By Stefanie Sekich-Quinn / Source: HuffingtonPost
As countries meet this week at COP22, it is imperative that promises made last year at COP21 under the Paris climate accord are seriously pursued, including the Clean Power Plan and the reduction of greenhouse gas emissions. In addition to tackling emissions, the world must also seriously examine, and address, climate change effects that are already impacting our coasts and ocean.
When Superstorm Sandy hit the East Coast in 2012, the U.S. received a sobering glimpse of what future sea level rise could look like. Although it had long been theorized that climate change could intensify storms, it wasn’t until a few years after Sandy that studies indicated that climate change had intensified the hurricane and resulting devastation. A Harvard geologist asserts that Hurricane Sandy’s 13-foot storm surge is an “example of what will, by mid-century, be the new norm on the Eastern seaboard.”
With Sandy spanning such an extensive area and affecting so many people, the economic impacts were equally devastating, causing more than $70 billion in economic damage. For the first time since 1888, the New York Stock Exchange was forced to shut down for two days due to extreme weather.
While research suggests climate change will intensify storms and produce more extreme weather, it’s imperative to understand how our ocean and coastlines play a part in climate change. More importantly, it is essential to recognize what can proactively be done to combat climate change impacts.
Our ocean is literally at the ‘center stage’ of climate change. Nearly every aspect of climate change is related to the ocean and our coasts. Many people aren’t aware that our ocean produces more than half of the Earth’s oxygen. A recent study calculated that unbridled climate change due to continued greenhouse gas emissions would drastically affect the marine organisms and phytoplankton that generates breathable air. The study concluded that “by 2100, the earth could have atmospheric oxygen levels comparable to the top of Mount Everest today.”
The ocean also absorbs more than half of greenhouse gas emitted. As a result, high concentrations of CO2 are causing the oceans to acidify at rapid rates. Evidence from the Pacific Northwest suggests drastic changes in ocean chemistry are detrimental to marine life, such as shellfish, as increasingly acidic water is dissolving the protective shells of sea creatures. If climate change continues at its present rate, the pH level of the ocean will decrease by 150 to 200 percent by 2100.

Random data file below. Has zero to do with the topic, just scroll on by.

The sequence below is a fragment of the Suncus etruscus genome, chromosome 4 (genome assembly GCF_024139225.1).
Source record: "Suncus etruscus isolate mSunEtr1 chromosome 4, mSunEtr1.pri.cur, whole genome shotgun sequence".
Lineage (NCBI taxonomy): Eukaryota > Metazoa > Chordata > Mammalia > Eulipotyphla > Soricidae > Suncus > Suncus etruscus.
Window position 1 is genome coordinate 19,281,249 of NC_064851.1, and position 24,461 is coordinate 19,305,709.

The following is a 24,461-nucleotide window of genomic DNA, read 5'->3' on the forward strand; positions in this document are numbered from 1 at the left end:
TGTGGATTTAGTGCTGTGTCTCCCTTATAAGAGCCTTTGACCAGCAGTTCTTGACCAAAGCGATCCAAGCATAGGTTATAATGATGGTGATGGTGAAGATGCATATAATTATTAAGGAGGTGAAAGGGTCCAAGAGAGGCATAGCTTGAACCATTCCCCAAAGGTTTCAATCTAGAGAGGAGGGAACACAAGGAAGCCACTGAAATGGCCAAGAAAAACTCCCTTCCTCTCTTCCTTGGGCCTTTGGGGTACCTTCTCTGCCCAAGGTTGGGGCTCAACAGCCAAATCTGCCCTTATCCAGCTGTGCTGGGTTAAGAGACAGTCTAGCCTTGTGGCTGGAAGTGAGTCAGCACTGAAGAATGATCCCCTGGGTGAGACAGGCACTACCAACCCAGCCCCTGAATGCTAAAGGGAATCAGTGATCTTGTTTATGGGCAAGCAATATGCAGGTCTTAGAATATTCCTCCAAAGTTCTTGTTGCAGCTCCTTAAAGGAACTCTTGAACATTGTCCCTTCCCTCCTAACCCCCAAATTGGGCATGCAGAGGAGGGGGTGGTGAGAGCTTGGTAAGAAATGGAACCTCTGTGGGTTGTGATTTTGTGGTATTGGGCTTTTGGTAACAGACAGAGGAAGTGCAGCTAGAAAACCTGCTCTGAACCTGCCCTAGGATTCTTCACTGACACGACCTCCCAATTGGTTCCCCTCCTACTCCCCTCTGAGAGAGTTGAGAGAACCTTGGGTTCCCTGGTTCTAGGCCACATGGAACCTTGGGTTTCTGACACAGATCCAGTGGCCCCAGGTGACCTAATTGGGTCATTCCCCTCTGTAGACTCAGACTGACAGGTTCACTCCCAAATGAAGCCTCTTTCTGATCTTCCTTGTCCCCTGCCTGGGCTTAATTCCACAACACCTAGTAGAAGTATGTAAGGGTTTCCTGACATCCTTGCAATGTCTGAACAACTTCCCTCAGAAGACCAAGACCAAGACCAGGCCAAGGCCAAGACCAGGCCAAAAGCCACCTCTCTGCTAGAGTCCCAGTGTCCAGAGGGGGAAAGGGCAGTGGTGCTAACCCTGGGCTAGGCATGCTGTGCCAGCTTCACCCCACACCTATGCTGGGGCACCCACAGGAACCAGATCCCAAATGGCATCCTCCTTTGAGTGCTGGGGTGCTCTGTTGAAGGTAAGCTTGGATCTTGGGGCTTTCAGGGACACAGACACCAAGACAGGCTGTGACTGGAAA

One of the most significant aspects of climate change is Sea Level Rise (SLR), which occurs when glaciers and polar ice caps melt into the ocean. SLR also occurs when water molecules expand as a direct result of higher ocean temperatures. Since 1901, global seas have risen nearly eight inches. A recent study projected that sea levels could rise between one foot and six feet by 2100, depending on the rate of ice caps and glaciers melting. At the current rate, six feet is likely according to some scientists.
It is obvious that public and private infrastructure will be at risk with rising seas. What is not obvious is that traditional ways to keep the ‘sea at bay’ can actually exacerbate erosion. Typically, local municipalities fall back on ‘coastal armoring’ with seawalls, levees and rock revetments to protect infrastructure. Ultimately, these structures are expensive, often ineffective and can actually produce more erosion. Coastal armoring results in the loss of beaches.
There is good news. Organizations, such as the Surfrider Foundation, are working with partners, including agencies, scientists, and elected officials, to plan for future sea level rise and help communities protect their natural shorelines and the economies that depend on them. While the challenges are daunting, the positive news is that there are proven approaches that can be employed locally.
There are many things we can do individually to help curb climate change. Some of the most obvious are to drive less, use mass transit, and bike to destinations. Plant an Ocean Friendly Garden to reduce urban runoff, trap greenhouse gases and build healthy ecosystems that weather storms better. Buy less plastic. Plastic is made from petroleum products and fossil fuels. Help influence policy change by working with groups such as the Surfrider Foundation to advocate for proactive planning and building climate change resilient communities.
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